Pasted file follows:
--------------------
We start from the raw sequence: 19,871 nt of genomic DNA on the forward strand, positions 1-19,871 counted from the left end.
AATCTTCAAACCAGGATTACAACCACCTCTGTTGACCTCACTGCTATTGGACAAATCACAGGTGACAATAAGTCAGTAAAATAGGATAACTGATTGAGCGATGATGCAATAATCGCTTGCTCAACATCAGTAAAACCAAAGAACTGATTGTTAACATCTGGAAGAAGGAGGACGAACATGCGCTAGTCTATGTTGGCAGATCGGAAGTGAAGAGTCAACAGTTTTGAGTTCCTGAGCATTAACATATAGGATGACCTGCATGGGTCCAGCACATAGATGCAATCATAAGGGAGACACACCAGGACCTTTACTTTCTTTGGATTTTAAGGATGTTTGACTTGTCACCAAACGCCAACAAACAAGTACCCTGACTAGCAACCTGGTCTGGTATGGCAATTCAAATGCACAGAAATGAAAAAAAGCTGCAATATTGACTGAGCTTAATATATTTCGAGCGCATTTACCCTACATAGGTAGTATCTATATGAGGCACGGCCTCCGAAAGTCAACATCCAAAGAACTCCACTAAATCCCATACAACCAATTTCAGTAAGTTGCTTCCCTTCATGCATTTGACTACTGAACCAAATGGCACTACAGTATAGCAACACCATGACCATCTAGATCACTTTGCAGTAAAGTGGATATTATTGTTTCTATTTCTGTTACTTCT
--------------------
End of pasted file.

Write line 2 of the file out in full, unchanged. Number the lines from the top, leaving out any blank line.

AATCTTCAAACCAGGATTACAACCACCTCTGTTGACCTCACTGCTATTGGACAAATCACAGGTGACAATAAGTCAGTAAAATAGGATAACTGATTGAGCGATGATGCAATAATCGCTTGCTCAACATCAGTAAAACCAAAGAACTGATTGTTAACATCTGGAAGAAGGAGGACGAACATGCGCTAGTCTATGTTGGCAGATCGGAAGTGAAGAGTCAACAGTTTTGAGTTCCTGAGCATTAACATATAGGATGACCTGCATGGGTCCAGCACATAGATGCAATCATAAGGGAGACACACCAGGACCTTTACTTTCTTTGGATTTTAAGGATGTTTGACTTGTCACCAAACGCCAACAAACAAGTACCCTGACTAGCAACCTGGTCTGGTATGGCAATTCAAATGCACAGAAATGAAAAAAAGCTGCAATATTGACTGAGCTTAATATATTTCGAGCGCATTTACCCTACATAGGTAGTATCTATATGAGGCACGGCCTCCGAAAGTCAACATCCAAAGAACTCCACTAAATCCCATACAACCAATTTCAGTAAGTTGCTTCCCTTCATGCATTTGACTACTGAACCAAATGGCACTACAGTATAGCAACACCATGACCATCTAGATCACTTTGCAGTAAAGTGGATATTATTGTTTCTATTTCTGTTACTTCT